Without a doubt, Billy Zane and Treat Williams are my favorite parts of this film.  Number One, Williams is delightfully over-the-top in his performance and is perfectly able to ride that line of being a guy who is just gorging himself on every bit of scenery he can cram into his gullet but does so in a way that is never grating or annoying.  He actually is playing a hell-bent tycoon out for supernatural power in a very fun way.  Number Two, Billy Zane is stupidly charismatic as Kit Walker/The Phantom.  He’s fairly amusing in the fact the character looks like he’s actually having fun doing his job and being a hero is kind of a game to him.  Additionally, having a superhero that isn’t dark and gritty but rather kinda upbeat and always with a smile on his face is a nice change of pace to how characters like this are adapted now.  Don’t get me wrong, I do enjoy a good dark and gritty hero but watching this now it’s kinda fun to see a hero who is capable of being serious but would rather spend his time just being kinda silly and dashing.

Also, at one point he gets to stand near a tiger and that dynamic can
pretty much make anyone look amazing and cool.

Now, The Phantom isn’t without its issues.  I already mentioned how the action isn’t the best but the story has some problems with it as well.  It works for what it is but it’s not the most developed and sometimes the simplicity of its plot makes the whole thing feel pretty average and mundane.  There’s also a really odd moment thrown here and there that made me say, “WTF?”  For example, there’s a very weird zoom in at one point that feels cheap and then there’s the scene in the climax where Drax is using the three skulls to shoot a laser beam at The Phantom and he is really leaning into and ends up doing a Michael Jackson “Smooth Criminal” type of move.  It’s strange and really hard to not laugh at it all.  However, these moments aren’t total killers for the feature.

"Annie, you won't be okay after THIS!"

The Phantom is probably not the most memorable adaptation of a pulp character I’ve ever seen but it’s not really a bad movie.  It has a few hiccups here and there but there’s nothing entirely terrible going on with it.  The story is straight forward, the vibe and tone is there and palpable and the performances are very good.  In fact, the film ends up being an accidental proving ground that this property can be something that can be tried again—whether it’s a reboot or even a sequel (since the title of The Phantom is passed down from person to person a sequel could work in theory).  Honestly, I wouldn’t mind seeing this character get another chance at a movie.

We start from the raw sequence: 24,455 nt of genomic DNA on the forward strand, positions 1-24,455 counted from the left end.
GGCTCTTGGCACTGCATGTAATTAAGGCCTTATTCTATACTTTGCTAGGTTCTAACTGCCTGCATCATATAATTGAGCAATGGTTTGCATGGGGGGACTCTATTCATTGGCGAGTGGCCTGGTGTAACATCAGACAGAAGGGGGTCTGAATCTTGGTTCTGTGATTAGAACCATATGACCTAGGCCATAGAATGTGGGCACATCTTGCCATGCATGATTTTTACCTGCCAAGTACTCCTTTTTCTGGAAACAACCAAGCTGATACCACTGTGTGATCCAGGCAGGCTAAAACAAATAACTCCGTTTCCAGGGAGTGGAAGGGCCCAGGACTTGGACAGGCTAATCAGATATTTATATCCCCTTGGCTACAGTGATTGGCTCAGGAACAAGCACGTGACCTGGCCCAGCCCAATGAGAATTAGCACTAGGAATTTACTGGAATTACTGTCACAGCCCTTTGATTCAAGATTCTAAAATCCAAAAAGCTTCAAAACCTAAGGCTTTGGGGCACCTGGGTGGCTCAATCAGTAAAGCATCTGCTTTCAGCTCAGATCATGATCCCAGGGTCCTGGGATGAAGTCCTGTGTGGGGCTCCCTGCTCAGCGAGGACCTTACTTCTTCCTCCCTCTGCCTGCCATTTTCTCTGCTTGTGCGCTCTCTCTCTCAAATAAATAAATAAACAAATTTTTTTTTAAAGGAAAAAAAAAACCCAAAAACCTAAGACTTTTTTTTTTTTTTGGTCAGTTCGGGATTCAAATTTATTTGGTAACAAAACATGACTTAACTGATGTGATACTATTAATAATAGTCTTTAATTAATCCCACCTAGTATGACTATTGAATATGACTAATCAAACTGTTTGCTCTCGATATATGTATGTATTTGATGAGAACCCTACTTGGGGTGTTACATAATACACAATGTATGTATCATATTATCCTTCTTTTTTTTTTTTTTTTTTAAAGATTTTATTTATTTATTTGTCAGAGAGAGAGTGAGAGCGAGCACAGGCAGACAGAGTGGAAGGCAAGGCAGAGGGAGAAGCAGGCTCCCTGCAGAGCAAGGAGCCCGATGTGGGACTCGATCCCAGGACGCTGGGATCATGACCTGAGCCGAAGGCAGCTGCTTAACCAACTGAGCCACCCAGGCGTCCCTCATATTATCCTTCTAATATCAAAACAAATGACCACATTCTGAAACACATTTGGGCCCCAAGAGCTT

Thursday, January 19, 2017

Rev. Ron's Realities: The Purge

I know it’s been awhile since I’ve done one of my Realities but I’m back and ready to make the dive into another film.

In case you’re new and haven’t experience Rev. Ron’s Realities yet, let me drop some knowledge on you.  These are the moments where I take a break from reviewing movies and take a single aspect of a film—like a minor plot point, some extra that caught my eye or even the potential for new characters in the background—and create a short story about them.  In the past I talked about the sale of the intellectual property of Jurassic Park, an architect on a job interview during San Andreas, a little boy who experiences the Christian “found footage” film; The Lock In, from an outsider’s perspective and how eating the last slice of pizza can cause a friendship to deteriorate and one of them being eaten by a ghost shark.  For this installment, I’m rolling into the reality that is The Purge and talking about two dudes who might have the worst jobs in the world and what happens to them when it might end up being the last night ever for the annual event.

Let’s get started…

“What the fuck, Andre?”  the heavy but muscular man yelled in the night air.  “You Purge?!?”

That was two years ago.  That day, after collecting more bodies than he wanted to count, his partner revealed that he engages in the yearly event.  The large man’s name was Marcus Reilly and he and his partner; Andre Stonestreet, have possibly the worst jobs in the world.  They are the guys who go out on March 22 and clean up the bodies from the night before—the night where all crime is legal.  When he applied 5 years ago, he had hoped he would get a job washing graffiti or picking up trash but he took what they gave him because he needs the extra income and the added security benefits that came with the occupation.  He’s seen a lot of horrible stuff and was no stranger to vomiting at the sight of the atrocities he’s seen people commit but finding out that his partner is out there murdering, raping or whatever the hell he’s doing despite being someone who helps with the clean-up was the worst thing he had ever experienced.